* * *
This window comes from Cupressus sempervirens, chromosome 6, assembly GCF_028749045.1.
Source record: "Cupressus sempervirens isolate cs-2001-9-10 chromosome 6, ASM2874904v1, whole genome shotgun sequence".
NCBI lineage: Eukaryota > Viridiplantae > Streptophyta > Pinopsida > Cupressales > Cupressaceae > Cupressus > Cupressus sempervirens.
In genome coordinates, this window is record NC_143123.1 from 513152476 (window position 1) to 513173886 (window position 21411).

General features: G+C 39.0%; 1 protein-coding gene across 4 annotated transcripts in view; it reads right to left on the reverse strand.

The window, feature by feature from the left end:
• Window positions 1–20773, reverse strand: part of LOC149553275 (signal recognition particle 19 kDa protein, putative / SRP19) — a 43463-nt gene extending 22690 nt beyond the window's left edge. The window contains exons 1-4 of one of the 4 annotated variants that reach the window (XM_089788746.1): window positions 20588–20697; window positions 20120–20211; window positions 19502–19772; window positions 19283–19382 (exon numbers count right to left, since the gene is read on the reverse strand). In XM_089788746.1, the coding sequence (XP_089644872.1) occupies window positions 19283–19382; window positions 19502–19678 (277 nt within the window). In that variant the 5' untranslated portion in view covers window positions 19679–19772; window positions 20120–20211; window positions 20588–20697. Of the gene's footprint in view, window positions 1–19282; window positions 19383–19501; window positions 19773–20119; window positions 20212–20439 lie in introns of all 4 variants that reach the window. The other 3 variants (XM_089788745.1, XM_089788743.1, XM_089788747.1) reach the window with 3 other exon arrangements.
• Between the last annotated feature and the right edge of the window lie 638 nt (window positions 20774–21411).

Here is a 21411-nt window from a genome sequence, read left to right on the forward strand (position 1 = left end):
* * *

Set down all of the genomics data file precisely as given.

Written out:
This window comes from Cupressus sempervirens, chromosome 6, assembly GCF_028749045.1.
Source record: "Cupressus sempervirens isolate cs-2001-9-10 chromosome 6, ASM2874904v1, whole genome shotgun sequence".
NCBI lineage: Eukaryota > Viridiplantae > Streptophyta > Pinopsida > Cupressales > Cupressaceae > Cupressus > Cupressus sempervirens.
In genome coordinates, this window is record NC_143123.1 from 513152476 (window position 1) to 513173886 (window position 21411).

General features: G+C 39.0%; 1 protein-coding gene across 4 annotated transcripts in view; it reads right to left on the reverse strand.

The window, feature by feature from the left end:
• Window positions 1–20773, reverse strand: part of LOC149553275 (signal recognition particle 19 kDa protein, putative / SRP19) — a 43463-nt gene extending 22690 nt beyond the window's left edge. The window contains exons 1-4 of one of the 4 annotated variants that reach the window (XM_089788746.1): window positions 20588–20697; window positions 20120–20211; window positions 19502–19772; window positions 19283–19382 (exon numbers count right to left, since the gene is read on the reverse strand). In XM_089788746.1, the coding sequence (XP_089644872.1) occupies window positions 19283–19382; window positions 19502–19678 (277 nt within the window). In that variant the 5' untranslated portion in view covers window positions 19679–19772; window positions 20120–20211; window positions 20588–20697. Of the gene's footprint in view, window positions 1–19282; window positions 19383–19501; window positions 19773–20119; window positions 20212–20439 lie in introns of all 4 variants that reach the window. The other 3 variants (XM_089788745.1, XM_089788743.1, XM_089788747.1) reach the window with 3 other exon arrangements.
• Between the last annotated feature and the right edge of the window lie 638 nt (window positions 20774–21411).

Here is a 21411-nt window from a genome sequence, read left to right on the forward strand (position 1 = left end):